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Enduring Ponzi

Why did Madoff’s Ponzi scheme last so long?

  • He didn’t take that much from it.  If the gross exposure was $60 billion, he took only 1/2% of it — $300 million.
  • The growth rate was high enough to attract investors but slow enough to not exhaust cash rapidly.
  • The SEC was clueless, with little expertise in quantitative investing, and little basic auditing knowledge where one traces every transaction back to the source, which would have revealed Madoff in an instant.  There were no assets in the accounts.
  • He had a reputable business that produced significant profits, and was viewed by many as an industry leader.  Many Europeans, among others, thought he was front-running, and Madoff implicitly encouraged that idea while explicitly denying it.  The idea of “front-running” was a honey pot to distract regulators from the idea that a Ponzi scheme was going on.
  • The marketing club.  You are the lucky one who is invited to partake of the gravy train.  Don’t question, just enjoy, and refer friends, maybe we will consider them.
  • Feeder funds that were looking for looking for a high-ish return and a low standard deviation found Madoff irresistible.
  • “Pus luck.”  There were many times where the scheme almost died, but new cash flows bailed them out.  The term, “pus luck” was unique to my block where I grew up in Brookfield, Wisconsin, and described a situation of undeserved luck.  A brother of my friend, and a friend of my brother always seemed to get the lucky break at unusual moments.  We called it “pus luck,” perhaps in an effort to denigrate his skill in unlikely situations.
  • Madoff did not encourage a marketing frenzy.  He tried to keep it low-key.  That kept it below the radar, and allowed it to be marketed to a wide number of people who would not fall for a hard sale.

And so it was for Madoff, skating through unlikely situations where others would have easily died, until it got too big, as all Ponzis do.

We know when it ended, but have no idea on when it started, ’60s, ’70s, ’80s, ’90s…  We really don’t know.   Madoff has revealed a lot, but he has never given a date earlier than 1992.  His associate, DiPascali, suggested it may have started in the late ’80s.  There is some evidence that it may have gone all the way back to the ’60s.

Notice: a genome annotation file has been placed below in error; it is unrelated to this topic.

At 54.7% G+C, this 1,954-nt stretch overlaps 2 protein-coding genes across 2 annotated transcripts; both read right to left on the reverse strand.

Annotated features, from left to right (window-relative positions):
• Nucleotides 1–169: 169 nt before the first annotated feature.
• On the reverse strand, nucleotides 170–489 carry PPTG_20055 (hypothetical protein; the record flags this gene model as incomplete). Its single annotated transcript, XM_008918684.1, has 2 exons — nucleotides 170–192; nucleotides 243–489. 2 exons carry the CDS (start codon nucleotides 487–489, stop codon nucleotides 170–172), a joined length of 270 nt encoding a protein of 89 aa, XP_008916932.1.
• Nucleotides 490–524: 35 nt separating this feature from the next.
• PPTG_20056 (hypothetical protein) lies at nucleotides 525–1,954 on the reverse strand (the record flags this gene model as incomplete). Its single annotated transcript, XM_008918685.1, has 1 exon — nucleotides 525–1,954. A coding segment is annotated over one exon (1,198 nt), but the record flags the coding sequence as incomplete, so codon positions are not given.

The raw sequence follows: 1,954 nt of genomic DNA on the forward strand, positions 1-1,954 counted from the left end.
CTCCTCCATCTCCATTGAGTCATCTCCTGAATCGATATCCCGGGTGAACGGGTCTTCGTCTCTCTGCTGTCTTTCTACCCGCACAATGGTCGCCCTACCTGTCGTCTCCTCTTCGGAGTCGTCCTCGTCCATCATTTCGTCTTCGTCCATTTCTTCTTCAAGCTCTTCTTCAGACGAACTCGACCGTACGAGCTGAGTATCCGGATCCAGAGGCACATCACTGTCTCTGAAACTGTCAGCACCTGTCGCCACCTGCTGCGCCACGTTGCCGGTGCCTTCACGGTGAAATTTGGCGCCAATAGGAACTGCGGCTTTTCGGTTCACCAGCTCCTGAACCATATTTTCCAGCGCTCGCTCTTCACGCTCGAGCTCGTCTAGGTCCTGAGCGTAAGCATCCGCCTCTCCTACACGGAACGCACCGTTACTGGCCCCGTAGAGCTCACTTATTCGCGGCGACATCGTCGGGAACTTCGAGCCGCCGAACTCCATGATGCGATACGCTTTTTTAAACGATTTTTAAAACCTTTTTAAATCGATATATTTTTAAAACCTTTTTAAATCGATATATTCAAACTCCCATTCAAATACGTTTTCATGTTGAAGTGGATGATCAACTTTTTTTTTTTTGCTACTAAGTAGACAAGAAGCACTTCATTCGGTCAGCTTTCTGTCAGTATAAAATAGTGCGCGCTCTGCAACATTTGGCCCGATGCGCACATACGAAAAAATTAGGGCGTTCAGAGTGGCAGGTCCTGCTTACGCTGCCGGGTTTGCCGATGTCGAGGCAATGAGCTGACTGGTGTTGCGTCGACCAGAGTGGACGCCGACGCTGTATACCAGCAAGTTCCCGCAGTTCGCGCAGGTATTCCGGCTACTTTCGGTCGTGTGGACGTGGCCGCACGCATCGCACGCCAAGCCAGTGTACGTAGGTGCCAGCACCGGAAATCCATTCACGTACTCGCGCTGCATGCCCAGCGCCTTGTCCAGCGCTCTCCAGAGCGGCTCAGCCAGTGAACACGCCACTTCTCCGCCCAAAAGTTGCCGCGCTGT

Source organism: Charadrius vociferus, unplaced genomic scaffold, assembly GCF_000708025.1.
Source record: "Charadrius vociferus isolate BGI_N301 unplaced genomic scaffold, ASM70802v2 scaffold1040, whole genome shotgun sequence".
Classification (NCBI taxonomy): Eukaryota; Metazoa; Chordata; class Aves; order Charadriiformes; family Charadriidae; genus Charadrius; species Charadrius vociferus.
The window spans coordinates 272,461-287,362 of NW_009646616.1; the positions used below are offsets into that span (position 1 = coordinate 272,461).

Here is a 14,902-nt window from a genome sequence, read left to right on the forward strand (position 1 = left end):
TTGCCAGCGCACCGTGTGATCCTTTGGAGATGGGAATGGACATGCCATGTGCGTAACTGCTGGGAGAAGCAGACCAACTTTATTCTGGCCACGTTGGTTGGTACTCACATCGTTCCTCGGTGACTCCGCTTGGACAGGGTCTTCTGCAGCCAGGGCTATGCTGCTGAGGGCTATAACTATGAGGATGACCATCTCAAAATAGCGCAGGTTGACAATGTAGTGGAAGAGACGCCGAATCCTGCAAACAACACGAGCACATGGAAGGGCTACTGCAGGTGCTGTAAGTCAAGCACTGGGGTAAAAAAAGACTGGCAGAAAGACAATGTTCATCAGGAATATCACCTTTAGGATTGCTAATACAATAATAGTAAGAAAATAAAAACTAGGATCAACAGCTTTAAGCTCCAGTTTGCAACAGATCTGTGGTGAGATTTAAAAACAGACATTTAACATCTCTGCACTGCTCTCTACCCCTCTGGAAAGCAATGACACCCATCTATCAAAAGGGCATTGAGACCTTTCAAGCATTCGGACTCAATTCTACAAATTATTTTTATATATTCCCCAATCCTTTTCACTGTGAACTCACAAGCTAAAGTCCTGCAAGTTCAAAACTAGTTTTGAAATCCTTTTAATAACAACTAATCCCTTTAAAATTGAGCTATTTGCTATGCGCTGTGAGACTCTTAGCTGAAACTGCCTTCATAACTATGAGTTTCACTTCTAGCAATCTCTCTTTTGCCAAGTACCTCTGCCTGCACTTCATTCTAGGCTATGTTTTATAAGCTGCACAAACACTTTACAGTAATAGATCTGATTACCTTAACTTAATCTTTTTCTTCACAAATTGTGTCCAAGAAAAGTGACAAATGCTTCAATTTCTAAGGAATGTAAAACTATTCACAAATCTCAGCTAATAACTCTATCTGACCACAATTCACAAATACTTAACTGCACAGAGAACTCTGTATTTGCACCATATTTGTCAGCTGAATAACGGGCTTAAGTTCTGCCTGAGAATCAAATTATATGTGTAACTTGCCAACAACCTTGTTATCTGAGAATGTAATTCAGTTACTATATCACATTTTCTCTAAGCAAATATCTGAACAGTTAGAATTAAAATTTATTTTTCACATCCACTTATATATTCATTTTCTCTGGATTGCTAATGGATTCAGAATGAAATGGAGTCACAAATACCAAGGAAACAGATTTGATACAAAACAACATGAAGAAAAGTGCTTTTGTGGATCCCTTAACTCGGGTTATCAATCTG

I find DiPascali’s words to be more reasonable than Madoff’s.  The late ’80s were more desperate than the early ’90s.  If you could survive ’87 and ’89, you could likely survive ’92.


When the Ponzi was revealed, few thought there would be any significant recoveries. But now, net losers from the Madoff Ponzi may get back over 50% of their money.  Why?

  • The Picower family gave in, and released their profits from the Madoff scheme.
  • Many large financial companies played small roles in the scheme, and they will all probably pay something to make the lawsuits go away.
  • Some net losers were involved in money laundering and are unlikely to pop their heads above water to make a claim on their ill-gotten funds.  More for the rest.

In one sense, the slowness of the Madoff Ponzi allowed for a less wasteful class of investors to be bilked.  Including Madoff, these were not the sorts of people that were big spenders as a fraction of their income.  Many investors were buy and hold with Bernie, and indeed, he encouraged that.

So the endgame may not be as bad as expected.  Many will get a large portion of their net investment back.  There will still be regrets, but they will be much reduced.  Good for them.

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4 Responses to Enduring Ponzi

  1. [...] did Madoff’s scheme last so long?  (Aleph Blog, [...]

  2. [...] On The CFA exams @ SmartFinancialAnalyst -US Taxes: Enough or not already? @ The Big Picture -Why did the Ponzi scheme go for so long? @ The Aleph [...]

  3. [...] How Bernie Madoff’s Ponzi Scheme Lasted So Long? (The Aleph Blog) [...]


David Merkel is an investment professional, and like every investment professional, he makes mistakes. David encourages you to do your own independent "due diligence" on any idea that he talks about, because he could be wrong. Nothing written here, at RealMoney, Wall Street All-Stars, or anywhere else David may write is an invitation to buy or sell any particular security; at most, David is handing out educated guesses as to what the markets may do. David is fond of saying, "The markets always find a new way to make a fool out of you," and so he encourages caution in investing. Risk control wins the game in the long run, not bold moves. Even the best strategies of the past fail, sometimes spectacularly, when you least expect it. David is not immune to that, so please understand that any past success of his will be probably be followed by failures.

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